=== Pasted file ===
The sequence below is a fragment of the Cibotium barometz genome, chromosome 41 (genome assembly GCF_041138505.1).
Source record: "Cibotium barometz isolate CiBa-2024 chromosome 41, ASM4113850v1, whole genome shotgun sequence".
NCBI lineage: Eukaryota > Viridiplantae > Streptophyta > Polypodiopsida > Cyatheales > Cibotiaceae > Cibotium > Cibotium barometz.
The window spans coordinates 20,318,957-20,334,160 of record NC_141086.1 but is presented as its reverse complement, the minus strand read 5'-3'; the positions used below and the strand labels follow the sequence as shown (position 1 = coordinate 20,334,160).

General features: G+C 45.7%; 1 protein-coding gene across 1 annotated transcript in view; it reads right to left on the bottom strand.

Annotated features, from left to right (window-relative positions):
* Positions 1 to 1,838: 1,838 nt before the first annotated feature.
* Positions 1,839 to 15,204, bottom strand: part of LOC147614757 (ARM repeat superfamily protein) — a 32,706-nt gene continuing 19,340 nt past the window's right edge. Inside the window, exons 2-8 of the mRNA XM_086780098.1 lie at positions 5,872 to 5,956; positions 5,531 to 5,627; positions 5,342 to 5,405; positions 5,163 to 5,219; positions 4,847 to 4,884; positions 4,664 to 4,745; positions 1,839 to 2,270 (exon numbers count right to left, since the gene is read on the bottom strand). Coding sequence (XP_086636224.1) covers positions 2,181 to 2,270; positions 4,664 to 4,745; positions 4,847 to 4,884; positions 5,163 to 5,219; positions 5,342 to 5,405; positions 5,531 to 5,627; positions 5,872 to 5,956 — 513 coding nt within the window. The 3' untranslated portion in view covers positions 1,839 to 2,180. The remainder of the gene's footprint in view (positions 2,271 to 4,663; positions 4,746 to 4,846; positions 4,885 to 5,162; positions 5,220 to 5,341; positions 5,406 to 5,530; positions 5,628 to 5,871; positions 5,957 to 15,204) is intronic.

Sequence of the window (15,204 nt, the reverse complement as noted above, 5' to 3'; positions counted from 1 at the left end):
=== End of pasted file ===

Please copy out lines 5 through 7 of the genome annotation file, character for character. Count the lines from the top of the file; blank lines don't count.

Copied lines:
General features: G+C 45.7%; 1 protein-coding gene across 1 annotated transcript in view; it reads right to left on the bottom strand.

Annotated features, from left to right (window-relative positions):
* Positions 1 to 1,838: 1,838 nt before the first annotated feature.